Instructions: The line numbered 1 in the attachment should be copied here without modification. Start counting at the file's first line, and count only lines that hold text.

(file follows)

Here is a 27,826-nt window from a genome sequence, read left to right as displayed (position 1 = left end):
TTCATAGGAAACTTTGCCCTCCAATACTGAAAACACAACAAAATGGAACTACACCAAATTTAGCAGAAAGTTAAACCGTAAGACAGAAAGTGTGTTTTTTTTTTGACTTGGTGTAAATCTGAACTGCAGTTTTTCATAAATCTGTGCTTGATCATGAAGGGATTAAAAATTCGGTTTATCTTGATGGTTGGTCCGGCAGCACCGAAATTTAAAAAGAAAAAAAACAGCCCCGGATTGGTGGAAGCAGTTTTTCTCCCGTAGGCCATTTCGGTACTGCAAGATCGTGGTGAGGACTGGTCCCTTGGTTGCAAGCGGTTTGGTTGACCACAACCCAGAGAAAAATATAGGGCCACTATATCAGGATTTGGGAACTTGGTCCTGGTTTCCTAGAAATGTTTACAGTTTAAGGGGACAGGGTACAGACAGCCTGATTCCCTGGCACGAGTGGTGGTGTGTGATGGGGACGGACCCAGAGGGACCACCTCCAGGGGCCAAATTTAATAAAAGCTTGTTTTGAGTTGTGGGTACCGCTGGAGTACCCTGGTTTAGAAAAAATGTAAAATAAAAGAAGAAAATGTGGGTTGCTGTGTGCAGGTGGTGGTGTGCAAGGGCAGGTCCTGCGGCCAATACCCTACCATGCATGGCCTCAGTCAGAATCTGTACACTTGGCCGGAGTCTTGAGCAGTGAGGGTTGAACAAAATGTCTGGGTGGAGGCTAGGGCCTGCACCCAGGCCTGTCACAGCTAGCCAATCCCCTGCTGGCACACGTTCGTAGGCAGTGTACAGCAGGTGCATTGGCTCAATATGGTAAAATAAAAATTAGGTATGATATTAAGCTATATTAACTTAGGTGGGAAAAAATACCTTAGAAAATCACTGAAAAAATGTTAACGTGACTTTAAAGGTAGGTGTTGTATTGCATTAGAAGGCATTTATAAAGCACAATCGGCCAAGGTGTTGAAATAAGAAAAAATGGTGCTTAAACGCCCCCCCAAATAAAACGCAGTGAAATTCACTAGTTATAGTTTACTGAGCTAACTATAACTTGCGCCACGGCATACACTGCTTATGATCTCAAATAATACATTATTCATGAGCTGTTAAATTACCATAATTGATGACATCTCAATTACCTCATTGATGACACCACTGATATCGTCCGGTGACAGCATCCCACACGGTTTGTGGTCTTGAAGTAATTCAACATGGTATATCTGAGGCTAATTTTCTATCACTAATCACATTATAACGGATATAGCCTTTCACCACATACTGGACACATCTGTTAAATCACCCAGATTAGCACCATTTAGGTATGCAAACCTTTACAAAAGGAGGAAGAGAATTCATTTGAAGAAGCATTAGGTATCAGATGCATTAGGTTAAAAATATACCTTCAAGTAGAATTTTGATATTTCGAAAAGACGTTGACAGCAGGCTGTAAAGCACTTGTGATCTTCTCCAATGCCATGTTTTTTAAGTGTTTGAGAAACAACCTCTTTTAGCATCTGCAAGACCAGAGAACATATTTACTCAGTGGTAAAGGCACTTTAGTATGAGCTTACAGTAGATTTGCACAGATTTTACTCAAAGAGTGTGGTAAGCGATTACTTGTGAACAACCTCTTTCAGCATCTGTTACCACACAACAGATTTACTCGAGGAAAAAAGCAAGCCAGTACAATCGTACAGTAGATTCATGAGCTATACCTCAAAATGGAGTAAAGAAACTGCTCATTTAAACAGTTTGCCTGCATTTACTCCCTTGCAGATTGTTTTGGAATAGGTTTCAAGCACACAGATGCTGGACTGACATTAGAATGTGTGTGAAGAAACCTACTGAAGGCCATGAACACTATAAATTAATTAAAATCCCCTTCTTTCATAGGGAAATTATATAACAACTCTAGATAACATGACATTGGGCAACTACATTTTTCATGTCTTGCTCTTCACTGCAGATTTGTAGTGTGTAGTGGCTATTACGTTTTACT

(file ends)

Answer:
Here is a 27,826-nt window from a genome sequence, read left to right as displayed (position 1 = left end):